The function block 64 supplies a prompt to begin the question and answer association. The teacher must now associate a particular element in the question knowledge set with a particular element in the answer knowledge set. After prompting, the program proceeds to a decision block 66 to decide whether a signal is present. If no signal is present, the program proceeds back to the input thereof along the N path and, if the signal is present, the program proceeds along the Y path to a function block 68 to fetch the corresponding question out of internal memory. As was described above, the coordinates indicate which question was selected.

After fetching the corresponding question, the program proceeds to a decision block 70 which decides if another signal is present. The program proceeds along the N path thereof until a signal is present at which time it proceeds along the Y path thereof to a function block 72 to fetch the corresponding answer out of memory. An answer will always follow a question, since this is the association that is desired.

After fetching the corresponding answer, the program proceeds to a function block 74 to associate the corresponding question and answer and then to a function block 76 to store the association in the memory cartridge 20. The program then proceeds to a decision block 78 to decide whether the "Y" key is depressed. If not depressed, the program proceeds along the N path thereof back to the input of the function block 64. If depressed, the program proceeds along the Y path of the decision block 78 to the input of the decision block 80. The decision block 80 decides whether index coordinates were input. If index coordinates were input, the program proceeds along the Y path to a function block 82 to store the index coordinates in the memory cartridge 20 and then proceeds to an END block 84. If there are no index coordinates, the program proceeds along the N path to the END block 84.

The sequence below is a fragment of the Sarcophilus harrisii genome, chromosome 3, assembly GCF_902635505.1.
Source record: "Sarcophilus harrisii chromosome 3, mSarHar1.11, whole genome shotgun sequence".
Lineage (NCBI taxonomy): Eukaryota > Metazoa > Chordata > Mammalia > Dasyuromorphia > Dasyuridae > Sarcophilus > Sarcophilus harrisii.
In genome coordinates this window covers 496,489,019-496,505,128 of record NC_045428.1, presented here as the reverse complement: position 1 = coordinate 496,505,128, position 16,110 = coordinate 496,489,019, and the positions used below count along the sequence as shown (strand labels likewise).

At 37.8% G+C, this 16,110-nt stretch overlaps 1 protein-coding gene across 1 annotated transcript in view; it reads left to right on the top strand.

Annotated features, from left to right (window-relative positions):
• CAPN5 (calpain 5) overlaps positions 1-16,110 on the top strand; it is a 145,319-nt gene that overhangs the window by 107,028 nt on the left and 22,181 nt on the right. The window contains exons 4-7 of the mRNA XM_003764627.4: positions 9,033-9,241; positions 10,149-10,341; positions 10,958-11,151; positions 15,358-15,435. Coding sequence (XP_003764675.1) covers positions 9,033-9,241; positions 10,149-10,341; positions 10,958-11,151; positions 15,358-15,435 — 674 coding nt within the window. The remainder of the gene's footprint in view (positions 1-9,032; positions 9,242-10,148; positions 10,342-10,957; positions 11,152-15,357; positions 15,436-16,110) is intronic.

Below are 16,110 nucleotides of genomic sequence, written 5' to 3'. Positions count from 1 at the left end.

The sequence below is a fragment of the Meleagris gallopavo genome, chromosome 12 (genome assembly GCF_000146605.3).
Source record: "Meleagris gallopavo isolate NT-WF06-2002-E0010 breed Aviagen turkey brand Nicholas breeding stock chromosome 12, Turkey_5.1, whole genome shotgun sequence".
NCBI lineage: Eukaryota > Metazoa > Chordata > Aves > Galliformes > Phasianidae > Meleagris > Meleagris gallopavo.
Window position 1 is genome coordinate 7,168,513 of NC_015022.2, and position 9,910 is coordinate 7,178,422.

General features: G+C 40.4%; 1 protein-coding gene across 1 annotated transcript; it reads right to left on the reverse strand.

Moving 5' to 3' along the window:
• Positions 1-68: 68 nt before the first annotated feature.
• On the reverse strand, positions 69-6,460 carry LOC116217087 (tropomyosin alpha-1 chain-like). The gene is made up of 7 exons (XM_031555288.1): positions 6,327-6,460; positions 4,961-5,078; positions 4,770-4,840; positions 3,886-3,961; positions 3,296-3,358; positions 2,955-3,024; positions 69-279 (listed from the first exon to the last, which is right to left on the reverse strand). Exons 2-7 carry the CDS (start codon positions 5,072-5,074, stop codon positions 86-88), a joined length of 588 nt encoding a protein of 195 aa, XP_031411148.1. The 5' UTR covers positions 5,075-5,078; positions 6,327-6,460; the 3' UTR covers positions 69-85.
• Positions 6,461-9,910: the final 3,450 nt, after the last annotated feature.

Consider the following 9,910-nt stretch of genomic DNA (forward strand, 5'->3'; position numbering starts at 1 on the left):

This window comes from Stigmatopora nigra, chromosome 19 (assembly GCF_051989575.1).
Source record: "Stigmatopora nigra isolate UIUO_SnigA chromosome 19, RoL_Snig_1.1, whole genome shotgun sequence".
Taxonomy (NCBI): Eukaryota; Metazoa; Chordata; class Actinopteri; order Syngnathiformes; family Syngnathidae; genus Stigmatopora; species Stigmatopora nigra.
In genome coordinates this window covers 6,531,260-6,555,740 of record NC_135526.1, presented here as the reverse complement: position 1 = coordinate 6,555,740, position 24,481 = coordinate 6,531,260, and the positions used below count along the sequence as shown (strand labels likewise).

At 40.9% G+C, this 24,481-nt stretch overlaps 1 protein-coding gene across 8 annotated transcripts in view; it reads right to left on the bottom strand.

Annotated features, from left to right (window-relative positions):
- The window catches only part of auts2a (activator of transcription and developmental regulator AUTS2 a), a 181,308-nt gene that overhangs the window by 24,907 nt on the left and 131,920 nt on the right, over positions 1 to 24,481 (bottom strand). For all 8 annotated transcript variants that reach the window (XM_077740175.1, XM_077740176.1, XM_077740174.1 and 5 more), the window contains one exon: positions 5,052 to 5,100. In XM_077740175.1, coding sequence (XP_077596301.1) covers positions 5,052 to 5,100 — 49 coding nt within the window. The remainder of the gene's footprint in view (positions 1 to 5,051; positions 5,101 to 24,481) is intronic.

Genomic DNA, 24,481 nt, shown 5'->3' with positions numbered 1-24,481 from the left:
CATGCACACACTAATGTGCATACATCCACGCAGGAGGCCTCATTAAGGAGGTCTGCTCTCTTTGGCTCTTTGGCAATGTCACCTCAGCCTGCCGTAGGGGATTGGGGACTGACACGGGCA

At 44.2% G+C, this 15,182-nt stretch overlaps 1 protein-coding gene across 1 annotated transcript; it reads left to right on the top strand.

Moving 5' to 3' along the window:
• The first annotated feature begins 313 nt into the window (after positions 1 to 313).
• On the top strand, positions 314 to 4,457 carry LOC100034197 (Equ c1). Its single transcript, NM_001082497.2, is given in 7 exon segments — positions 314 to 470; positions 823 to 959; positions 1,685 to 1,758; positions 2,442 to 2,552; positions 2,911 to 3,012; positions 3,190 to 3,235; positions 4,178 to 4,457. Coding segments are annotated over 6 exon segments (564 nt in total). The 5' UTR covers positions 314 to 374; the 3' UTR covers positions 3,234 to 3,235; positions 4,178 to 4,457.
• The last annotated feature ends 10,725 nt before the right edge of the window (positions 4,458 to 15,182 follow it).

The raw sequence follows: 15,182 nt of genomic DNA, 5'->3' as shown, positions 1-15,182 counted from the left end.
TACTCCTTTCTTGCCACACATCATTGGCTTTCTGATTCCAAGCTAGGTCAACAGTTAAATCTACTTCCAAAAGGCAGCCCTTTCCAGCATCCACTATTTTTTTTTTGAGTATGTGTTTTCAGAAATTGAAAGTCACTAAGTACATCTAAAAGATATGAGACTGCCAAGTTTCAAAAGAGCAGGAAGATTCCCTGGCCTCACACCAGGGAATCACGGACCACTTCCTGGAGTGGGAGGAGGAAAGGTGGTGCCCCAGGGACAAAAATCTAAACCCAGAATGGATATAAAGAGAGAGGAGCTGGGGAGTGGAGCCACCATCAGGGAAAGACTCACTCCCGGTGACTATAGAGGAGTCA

In the flow chart of FIG. 5, the association stored in the function block 76 is both a function of the relation of the answers and questions and also of the coodinates. If the teacher desires to only place the pattern into the memory cartridge 20, it is not necessary to go through a selection of coordinates. In that situation, it is only necessary to input the pattern for the question knowledge set and the pattern of the answer knowledge set into the memory cartridge 20 in addition to the particular relationship of the elements in the two knowledge sets. This relation defines the particular answer that is associated with a given question. As was described above, there may be more answers than there are questions and there may be two answers for a particular question or one answer for two different questions.

In order for the teacher to prevent a given pattern from being deciphered by a particular student, it may be desired to randomize the relationship pattern between the two knowledge sets. To achieve this, any suitable conventional random number generator subroutine is used. This random number generator is utilized to "scramble" the relationships between the question and answer elements. In so doing, the teacher will be the only one that has the particular relationship and this relationship can be altered at the teacher's discretion before generating another test sheet.